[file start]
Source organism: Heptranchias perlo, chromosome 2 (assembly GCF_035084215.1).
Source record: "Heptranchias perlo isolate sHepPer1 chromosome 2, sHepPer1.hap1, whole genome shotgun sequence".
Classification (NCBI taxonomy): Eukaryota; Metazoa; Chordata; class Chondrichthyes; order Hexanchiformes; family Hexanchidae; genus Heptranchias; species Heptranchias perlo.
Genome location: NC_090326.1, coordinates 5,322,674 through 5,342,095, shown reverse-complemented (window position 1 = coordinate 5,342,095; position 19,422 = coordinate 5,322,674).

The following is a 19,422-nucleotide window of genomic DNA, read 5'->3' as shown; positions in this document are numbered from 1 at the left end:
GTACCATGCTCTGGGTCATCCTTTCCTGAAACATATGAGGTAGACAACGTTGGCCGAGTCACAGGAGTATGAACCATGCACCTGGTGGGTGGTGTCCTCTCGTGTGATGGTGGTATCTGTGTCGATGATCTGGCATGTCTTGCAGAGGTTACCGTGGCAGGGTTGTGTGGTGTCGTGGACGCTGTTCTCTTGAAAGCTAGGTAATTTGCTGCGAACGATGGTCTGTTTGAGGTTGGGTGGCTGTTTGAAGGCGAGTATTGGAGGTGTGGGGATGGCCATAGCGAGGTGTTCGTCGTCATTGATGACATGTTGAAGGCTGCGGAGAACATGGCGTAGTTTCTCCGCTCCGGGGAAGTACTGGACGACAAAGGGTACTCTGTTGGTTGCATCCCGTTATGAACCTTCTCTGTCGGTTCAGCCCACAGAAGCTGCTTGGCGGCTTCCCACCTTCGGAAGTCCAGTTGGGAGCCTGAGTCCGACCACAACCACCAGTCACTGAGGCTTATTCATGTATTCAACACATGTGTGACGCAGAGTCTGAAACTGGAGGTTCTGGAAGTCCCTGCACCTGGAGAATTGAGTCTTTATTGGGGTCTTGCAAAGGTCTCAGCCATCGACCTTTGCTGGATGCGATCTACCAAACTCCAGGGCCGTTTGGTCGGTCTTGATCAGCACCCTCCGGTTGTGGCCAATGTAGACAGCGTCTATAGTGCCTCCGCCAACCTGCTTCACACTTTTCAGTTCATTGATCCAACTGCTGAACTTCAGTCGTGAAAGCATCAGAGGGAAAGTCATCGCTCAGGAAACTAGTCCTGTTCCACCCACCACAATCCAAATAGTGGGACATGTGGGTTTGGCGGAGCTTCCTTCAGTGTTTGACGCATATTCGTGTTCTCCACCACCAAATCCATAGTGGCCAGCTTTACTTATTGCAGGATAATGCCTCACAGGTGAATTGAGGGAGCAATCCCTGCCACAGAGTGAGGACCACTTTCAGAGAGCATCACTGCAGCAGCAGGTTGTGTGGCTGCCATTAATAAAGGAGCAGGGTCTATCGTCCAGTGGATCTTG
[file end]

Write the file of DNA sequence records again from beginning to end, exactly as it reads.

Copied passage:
Source organism: Heptranchias perlo, chromosome 2 (assembly GCF_035084215.1).
Source record: "Heptranchias perlo isolate sHepPer1 chromosome 2, sHepPer1.hap1, whole genome shotgun sequence".
Classification (NCBI taxonomy): Eukaryota; Metazoa; Chordata; class Chondrichthyes; order Hexanchiformes; family Hexanchidae; genus Heptranchias; species Heptranchias perlo.
Genome location: NC_090326.1, coordinates 5,322,674 through 5,342,095, shown reverse-complemented (window position 1 = coordinate 5,342,095; position 19,422 = coordinate 5,322,674).

The following is a 19,422-nucleotide window of genomic DNA, read 5'->3' as shown; positions in this document are numbered from 1 at the left end:
GTACCATGCTCTGGGTCATCCTTTCCTGAAACATATGAGGTAGACAACGTTGGCCGAGTCACAGGAGTATGAACCATGCACCTGGTGGGTGGTGTCCTCTCGTGTGATGGTGGTATCTGTGTCGATGATCTGGCATGTCTTGCAGAGGTTACCGTGGCAGGGTTGTGTGGTGTCGTGGACGCTGTTCTCTTGAAAGCTAGGTAATTTGCTGCGAACGATGGTCTGTTTGAGGTTGGGTGGCTGTTTGAAGGCGAGTATTGGAGGTGTGGGGATGGCCATAGCGAGGTGTTCGTCGTCATTGATGACATGTTGAAGGCTGCGGAGAACATGGCGTAGTTTCTCCGCTCCGGGGAAGTACTGGACGACAAAGGGTACTCTGTTGGTTGCATCCCGTTATGAACCTTCTCTGTCGGTTCAGCCCACAGAAGCTGCTTGGCGGCTTCCCACCTTCGGAAGTCCAGTTGGGAGCCTGAGTCCGACCACAACCACCAGTCACTGAGGCTTATTCATGTATTCAACACATGTGTGACGCAGAGTCTGAAACTGGAGGTTCTGGAAGTCCCTGCACCTGGAGAATTGAGTCTTTATTGGGGTCTTGCAAAGGTCTCAGCCATCGACCTTTGCTGGATGCGATCTACCAAACTCCAGGGCCGTTTGGTCGGTCTTGATCAGCACCCTCCGGTTGTGGCCAATGTAGACAGCGTCTATAGTGCCTCCGCCAACCTGCTTCACACTTTTCAGTTCATTGATCCAACTGCTGAACTTCAGTCGTGAAAGCATCAGAGGGAAAGTCATCGCTCAGGAAACTAGTCCTGTTCCACCCACCACAATCCAAATAGTGGGACATGTGGGTTTGGCGGAGCTTCCTTCAGTGTTTGACGCATATTCGTGTTCTCCACCACCAAATCCATAGTGGCCAGCTTTACTTATTGCAGGATAATGCCTCACAGGTGAATTGAGGGAGCAATCCCTGCCACAGAGTGAGGACCACTTTCAGAGAGCATCACTGCAGCAGCAGGTTGTGTGGCTGCCATTAATAAAGGAGCAGGGTCTATCGTCCAGTGGATCTTG